Continuing my reading of Chapter 4 of Papa Beni's book. He spends more time discussing Rabbi Neusner. MMajorFan has kindly offered an answer to my concern that the rabbi has 'met' Jesus and yet rejected him.
"The person who met Jesus and then rejected him who would be in the most trouble would be a person who rejects the right of God to challenge him and make demands upon him at all."
Certainly this is true and perhaps as the rabbi does not do this, he has a way to be saved through his love of God revealed in the Old Testament-the 'eternal Israel'.
"The hardest person to save is the one who puts his or her self over God."
The rabbi recognises that Jesus is saying He is God. He sees clearly that Jesus is announcing Himself as greater than the Torah and it is His NEW Israel which is to be the instrument of salvation. In the end the rabbi cannot accept that the eternal Israel he knows and loves can be fulfilled and made new as Jesus announces with the coming of the Kingdom. Is he putting himself over God? It's hard to say-and the pope seems to think not.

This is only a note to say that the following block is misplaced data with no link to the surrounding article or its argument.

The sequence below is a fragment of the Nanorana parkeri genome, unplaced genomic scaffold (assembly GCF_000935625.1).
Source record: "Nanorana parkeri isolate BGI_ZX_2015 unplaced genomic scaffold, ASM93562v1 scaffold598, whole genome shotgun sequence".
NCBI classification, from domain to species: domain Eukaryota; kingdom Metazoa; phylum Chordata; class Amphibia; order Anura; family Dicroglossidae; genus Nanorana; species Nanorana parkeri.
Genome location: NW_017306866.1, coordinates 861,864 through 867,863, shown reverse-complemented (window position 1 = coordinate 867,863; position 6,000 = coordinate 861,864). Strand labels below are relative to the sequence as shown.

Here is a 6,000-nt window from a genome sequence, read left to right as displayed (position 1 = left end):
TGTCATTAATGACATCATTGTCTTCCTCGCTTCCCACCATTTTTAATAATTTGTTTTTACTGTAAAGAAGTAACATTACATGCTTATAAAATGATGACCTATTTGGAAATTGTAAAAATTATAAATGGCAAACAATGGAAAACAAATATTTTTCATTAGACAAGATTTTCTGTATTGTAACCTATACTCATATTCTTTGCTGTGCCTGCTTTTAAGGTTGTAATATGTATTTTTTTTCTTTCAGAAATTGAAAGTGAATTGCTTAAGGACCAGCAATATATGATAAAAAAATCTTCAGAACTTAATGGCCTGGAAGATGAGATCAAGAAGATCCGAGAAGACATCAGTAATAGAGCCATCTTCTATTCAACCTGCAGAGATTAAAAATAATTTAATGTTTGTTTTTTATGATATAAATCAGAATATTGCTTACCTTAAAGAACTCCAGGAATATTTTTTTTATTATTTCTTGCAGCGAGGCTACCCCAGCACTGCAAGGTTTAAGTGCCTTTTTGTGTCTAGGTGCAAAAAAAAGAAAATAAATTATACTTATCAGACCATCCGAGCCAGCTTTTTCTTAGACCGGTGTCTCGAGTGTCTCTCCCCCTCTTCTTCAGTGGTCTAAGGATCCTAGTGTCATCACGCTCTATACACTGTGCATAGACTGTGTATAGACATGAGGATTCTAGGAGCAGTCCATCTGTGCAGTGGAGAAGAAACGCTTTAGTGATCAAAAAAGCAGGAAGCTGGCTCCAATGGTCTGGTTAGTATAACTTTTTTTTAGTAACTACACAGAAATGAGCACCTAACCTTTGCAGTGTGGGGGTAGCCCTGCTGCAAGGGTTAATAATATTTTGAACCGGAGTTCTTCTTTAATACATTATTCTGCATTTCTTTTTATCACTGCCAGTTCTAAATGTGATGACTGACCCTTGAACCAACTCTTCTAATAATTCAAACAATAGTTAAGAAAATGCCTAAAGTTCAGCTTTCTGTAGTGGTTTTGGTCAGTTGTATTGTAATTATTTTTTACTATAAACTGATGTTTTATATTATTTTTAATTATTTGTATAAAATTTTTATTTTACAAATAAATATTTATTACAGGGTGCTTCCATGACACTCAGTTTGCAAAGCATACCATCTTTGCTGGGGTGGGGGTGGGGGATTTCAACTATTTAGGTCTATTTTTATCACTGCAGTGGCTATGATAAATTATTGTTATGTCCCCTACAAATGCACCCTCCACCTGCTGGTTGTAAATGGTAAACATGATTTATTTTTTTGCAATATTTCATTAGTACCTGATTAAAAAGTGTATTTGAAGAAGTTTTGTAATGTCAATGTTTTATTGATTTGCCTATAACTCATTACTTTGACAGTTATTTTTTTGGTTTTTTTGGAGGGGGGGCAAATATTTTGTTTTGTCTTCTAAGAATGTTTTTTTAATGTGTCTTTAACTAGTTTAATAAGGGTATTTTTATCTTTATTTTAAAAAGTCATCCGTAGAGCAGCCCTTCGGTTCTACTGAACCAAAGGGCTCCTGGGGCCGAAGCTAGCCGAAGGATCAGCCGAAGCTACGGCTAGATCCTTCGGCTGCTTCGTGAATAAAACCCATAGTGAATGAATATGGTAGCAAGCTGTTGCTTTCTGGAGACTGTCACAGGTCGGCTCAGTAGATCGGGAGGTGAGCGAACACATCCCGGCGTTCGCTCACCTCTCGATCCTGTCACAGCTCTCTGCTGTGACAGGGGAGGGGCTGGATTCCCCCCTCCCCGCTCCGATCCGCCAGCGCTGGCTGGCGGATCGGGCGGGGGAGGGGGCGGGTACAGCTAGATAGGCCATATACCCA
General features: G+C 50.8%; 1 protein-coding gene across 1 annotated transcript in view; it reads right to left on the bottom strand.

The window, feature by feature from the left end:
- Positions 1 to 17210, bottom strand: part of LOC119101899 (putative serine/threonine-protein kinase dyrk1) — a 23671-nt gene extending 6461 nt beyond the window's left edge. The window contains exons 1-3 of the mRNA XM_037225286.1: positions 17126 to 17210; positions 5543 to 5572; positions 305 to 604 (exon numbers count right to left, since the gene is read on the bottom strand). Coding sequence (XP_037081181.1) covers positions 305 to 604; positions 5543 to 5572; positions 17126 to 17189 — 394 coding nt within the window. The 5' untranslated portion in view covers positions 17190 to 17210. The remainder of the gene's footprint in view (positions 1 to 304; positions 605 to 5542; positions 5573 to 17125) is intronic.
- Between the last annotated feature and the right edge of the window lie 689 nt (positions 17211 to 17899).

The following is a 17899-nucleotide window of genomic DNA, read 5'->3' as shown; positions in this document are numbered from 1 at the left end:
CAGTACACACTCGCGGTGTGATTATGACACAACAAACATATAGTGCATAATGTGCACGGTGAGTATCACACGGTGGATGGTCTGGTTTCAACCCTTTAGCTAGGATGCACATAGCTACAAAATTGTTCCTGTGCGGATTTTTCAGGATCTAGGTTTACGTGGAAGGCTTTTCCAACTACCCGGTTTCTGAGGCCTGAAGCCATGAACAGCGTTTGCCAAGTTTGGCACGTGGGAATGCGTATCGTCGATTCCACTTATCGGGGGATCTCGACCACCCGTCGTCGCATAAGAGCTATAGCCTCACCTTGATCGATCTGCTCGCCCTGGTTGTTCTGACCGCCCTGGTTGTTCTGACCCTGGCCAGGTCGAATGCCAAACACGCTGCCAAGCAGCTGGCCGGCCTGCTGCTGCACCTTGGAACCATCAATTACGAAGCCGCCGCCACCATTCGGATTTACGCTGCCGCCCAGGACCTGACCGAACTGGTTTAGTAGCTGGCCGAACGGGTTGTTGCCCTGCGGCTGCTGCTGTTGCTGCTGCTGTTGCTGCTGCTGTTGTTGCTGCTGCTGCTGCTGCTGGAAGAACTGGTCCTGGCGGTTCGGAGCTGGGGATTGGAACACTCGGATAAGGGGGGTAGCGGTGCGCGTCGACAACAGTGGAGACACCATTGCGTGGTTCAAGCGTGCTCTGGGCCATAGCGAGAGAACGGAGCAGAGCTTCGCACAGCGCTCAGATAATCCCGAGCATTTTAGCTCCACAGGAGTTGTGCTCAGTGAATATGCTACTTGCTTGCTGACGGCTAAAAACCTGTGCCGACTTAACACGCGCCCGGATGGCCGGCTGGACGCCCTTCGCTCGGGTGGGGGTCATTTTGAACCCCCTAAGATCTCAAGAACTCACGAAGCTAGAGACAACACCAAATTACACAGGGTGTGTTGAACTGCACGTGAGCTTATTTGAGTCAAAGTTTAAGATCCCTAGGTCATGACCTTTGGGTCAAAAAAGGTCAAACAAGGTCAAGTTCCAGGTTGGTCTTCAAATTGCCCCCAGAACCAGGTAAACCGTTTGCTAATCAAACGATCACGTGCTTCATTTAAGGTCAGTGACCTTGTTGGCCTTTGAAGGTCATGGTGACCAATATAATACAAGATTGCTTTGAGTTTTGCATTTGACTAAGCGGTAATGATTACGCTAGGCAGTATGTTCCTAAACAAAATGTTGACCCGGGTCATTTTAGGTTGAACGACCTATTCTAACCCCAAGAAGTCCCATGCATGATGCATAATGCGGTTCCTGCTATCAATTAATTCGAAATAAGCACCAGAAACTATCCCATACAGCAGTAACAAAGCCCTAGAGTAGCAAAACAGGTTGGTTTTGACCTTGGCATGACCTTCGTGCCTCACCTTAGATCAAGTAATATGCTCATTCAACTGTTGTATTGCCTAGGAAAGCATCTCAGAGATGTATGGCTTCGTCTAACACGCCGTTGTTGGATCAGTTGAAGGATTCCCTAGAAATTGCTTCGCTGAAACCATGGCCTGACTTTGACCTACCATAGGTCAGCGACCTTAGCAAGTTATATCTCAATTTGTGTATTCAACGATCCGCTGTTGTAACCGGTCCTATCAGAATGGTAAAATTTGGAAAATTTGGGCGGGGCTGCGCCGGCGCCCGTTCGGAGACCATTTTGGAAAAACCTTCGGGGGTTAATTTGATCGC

Jesus clearly states that He is Lord of the Sabbath and the rabbi sees that statement for what it is. (Bizarrely a lot of Christian's of an Arian bent don't). As the pope writes, "Jesus claim entails that the community of his disciples is the new Israel. How can this not unsettle someone who has the "eternal Israel" at heart? The issue of Jesus' claim to be Temple and Torah in person also has implications for the question of Israel..."
It does indeed. I am interested in the rabbi's view of the eternal Israel now that the Temple has gone. So much of Jewish practice was lost then-but the family and its holiness in practicing the Mitsvahs of the Sabbath remain of course.
But the family and the new Law of the Sabbath are whole in the Church that Jesus established-the new Israel. He is bridegroom-father of the bride-Church-Jerusalem/Israel and therefore head of the family. Perhaps the rabbi could not accept that.
Take a look at what MMajor wrote below. She makes very good points-and yes a HUGE book could be written on this!
I could go on and on....don't worry I wont :)